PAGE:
How Ted Met “The One” and Why You Will Too
Issue   |   Wed, 02/15/2012 - 02:56
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Despite seven seasons of pitfalls and disappointments, the show “How I Met Your Mother” upholds the power of romance and friendship.

In most cases, the story a father tells his children about how he met their mother is fairly brief, consisting of an explanation of where and when he met her, how he managed to win her over and how long it took before they were married. Played by Josh Radnor, Ted Mosby — protagonist of CBS’s hit sitcom, “How I Met Your Mother” — has something very different in mind, however, when he sits his teenaged son and daughter down in the year 2030 to tell them the story of how he met their mother.

The show begins, in season one, with a view of Ted’s children from his perspective as they sit on their couch at home, waiting to hear the story. He takes them back to the year 2005, and they fade from view as the show is produced in a series of flashbacks of Ted’s life 25 years prior, narrated by Ted’s aged, disembodied voice, spoken by Bob Saget. The majority of the show is spent covering Ted’s various adventures in or near a New York City bar called MacLaren’s (he lives a few floors above). He and his friends Barney, played by Neil Patrick Harris; Marshall, played by Jason Segel; Lily, played by Alyson Hannigan; and Robin, played by Cobie Smulders, all fight with and support each other in their constant struggle to find and maintain love as they get older. Their wildly different personalities and goals in life often clash as they navigate their way though various ridiculous romance-ridden situations. As the show is currently halfway through its seventh season, the characters remain strong in their support for each other, if a little worse for the wear.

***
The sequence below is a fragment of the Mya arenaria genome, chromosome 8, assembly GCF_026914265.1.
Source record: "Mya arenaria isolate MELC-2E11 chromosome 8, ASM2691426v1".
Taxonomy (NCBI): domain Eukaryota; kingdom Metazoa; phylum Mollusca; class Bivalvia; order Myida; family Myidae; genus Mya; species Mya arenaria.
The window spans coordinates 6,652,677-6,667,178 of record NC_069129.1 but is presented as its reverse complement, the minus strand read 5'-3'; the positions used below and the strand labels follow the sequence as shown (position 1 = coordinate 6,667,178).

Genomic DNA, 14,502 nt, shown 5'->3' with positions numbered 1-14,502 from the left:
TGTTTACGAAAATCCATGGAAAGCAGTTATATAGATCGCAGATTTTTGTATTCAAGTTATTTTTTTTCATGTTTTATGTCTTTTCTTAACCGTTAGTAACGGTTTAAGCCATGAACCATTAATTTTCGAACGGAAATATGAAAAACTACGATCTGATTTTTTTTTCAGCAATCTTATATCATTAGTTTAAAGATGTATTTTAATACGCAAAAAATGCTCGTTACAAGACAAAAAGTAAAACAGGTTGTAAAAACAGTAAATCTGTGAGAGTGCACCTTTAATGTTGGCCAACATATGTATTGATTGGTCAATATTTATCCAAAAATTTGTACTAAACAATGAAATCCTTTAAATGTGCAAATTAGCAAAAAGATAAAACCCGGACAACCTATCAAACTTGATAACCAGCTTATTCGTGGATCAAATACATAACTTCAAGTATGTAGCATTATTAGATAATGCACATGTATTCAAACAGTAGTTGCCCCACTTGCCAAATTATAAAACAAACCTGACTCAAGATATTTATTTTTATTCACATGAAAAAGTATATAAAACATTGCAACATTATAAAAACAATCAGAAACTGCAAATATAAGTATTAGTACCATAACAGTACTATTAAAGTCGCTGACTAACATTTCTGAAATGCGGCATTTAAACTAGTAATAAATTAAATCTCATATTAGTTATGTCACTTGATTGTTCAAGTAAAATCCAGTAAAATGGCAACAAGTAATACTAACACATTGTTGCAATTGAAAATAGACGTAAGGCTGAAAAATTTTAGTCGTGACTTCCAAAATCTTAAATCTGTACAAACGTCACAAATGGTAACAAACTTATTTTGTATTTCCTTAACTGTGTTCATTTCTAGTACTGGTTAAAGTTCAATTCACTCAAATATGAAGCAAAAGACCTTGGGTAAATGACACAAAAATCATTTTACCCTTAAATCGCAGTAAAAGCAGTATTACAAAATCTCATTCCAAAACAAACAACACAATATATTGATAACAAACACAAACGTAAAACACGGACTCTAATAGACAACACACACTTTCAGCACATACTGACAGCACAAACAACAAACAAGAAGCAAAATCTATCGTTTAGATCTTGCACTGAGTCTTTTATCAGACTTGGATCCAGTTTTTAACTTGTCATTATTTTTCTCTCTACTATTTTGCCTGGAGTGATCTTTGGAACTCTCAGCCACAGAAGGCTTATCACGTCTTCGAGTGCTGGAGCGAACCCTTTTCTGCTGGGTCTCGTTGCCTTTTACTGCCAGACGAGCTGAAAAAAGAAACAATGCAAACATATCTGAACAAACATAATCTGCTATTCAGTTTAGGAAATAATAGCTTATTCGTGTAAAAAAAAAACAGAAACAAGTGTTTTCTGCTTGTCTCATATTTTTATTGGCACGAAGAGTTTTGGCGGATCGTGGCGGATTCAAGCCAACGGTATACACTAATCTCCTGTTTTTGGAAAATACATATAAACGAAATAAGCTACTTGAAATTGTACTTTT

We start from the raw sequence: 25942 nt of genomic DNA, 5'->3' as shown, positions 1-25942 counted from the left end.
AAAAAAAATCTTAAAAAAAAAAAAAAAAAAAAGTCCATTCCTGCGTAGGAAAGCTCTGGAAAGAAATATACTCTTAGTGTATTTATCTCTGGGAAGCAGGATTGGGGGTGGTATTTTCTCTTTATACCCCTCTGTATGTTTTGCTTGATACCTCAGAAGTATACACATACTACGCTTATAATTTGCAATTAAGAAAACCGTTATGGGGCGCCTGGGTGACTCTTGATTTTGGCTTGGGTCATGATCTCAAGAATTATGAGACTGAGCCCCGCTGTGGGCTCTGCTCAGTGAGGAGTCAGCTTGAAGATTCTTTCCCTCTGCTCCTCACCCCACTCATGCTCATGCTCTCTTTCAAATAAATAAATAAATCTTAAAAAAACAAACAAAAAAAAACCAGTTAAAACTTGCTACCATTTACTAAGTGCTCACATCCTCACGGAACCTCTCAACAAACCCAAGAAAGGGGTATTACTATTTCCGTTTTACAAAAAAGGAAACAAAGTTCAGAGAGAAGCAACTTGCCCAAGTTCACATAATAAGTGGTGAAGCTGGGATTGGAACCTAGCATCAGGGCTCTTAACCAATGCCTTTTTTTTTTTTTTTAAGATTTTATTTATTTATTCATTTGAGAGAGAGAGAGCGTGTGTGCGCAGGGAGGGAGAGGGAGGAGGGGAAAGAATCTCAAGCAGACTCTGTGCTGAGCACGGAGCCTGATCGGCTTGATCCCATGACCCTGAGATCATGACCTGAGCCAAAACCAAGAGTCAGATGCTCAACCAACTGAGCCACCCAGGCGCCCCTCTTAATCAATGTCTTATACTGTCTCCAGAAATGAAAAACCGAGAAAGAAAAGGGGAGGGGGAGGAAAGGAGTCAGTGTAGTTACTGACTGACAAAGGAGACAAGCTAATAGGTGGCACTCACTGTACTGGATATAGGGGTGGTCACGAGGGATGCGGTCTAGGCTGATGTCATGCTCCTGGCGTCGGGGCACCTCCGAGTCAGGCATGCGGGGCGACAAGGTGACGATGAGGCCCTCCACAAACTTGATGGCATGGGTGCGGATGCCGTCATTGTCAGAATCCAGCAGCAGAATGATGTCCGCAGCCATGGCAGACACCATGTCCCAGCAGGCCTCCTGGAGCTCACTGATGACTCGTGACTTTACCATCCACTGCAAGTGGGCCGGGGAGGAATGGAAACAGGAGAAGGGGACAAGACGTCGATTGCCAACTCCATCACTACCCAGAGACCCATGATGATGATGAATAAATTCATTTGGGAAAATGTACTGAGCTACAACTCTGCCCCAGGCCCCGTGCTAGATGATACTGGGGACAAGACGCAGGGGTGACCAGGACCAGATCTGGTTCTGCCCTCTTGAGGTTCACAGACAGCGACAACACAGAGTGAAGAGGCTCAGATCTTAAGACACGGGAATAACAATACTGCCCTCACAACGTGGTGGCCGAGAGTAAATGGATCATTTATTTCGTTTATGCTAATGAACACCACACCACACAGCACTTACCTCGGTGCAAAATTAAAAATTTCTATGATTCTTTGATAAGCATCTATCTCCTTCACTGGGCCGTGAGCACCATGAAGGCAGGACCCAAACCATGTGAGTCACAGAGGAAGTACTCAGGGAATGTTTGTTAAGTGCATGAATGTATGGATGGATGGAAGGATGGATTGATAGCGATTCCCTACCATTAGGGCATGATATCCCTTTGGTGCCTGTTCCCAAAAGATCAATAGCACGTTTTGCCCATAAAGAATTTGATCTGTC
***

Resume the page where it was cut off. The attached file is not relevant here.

Throughout the show’s seven-year run, Ted, a die-hard and hopeless romantic, remains adamant that he will some day find “the one” (a.k.a., his children’s mother) and marry her, even in the face of his friends’ cynicism. Day after day, month after month and year after year, Ted tries and fails to find “the one,” while breaking hearts and having his own heart broken several times along the way. His grand romantic gestures are copious and include but are not limited to: stealing a blue French horn from the wall of a restaurant and later assembling an entire string quartet of blue instruments, filling rooms with bouquets of roses, learning how to and passionately doing a rain dance on the roof of a building, wearing the same costume on Halloween five years in a row and proposing in an arcade. He does these things with different girls, and all in the name of the deep-seeded hope that his current girlfriend will prove to be “the one.”

Every few episodes, the show cuts back to footage of Ted’s children, still seated on the couch throughout the entirety of the show’s seven seasons, complaining when they ask if this or that woman in his stories is their mother, and he unfailingly responds with a no. Hilariously, he also responds with a no to their requests to get up and go to the bathroom, and during the season one finale, his son complains that it feels like his father has been telling this story for “like, a year.”

The show’s extremely inspirational, yet hilariously funny and witty nature has not gone unnoticed or unappreciated. “How I Met Your Mother” and its cast members have won several Emmy, People’s Choice and Critics’ Choice Television awards, and they have been nominated for Golden Globe awards. Although “How I Met Your Mother” revolves around the lives of 20- and 30-something year-olds, the show speaks to people of all ages about the extreme power of hope and friendship, not only in the realm of romance, but also in the realms of education, career and basic everyday life. It sends out the message, loud and clear, that we are all headed towards something and that we will get there as long as we remember to never give up and to keep the faith. As Ted says to his kids in season four, “You see, the universe has a plan, kids, and that plan is always in motion. A butterfly flaps its wings, and it starts to rain. It’s a scary thought, but it’s also kind of wonderful. All these little parts of the machine constantly working, making sure that you end up exactly where you’re supposed to be, exactly when you’re supposed to be there. The right place ... at the right time.” And on Valentine’s Day, whether you are alone or not, that’s not such a bad thing to remember.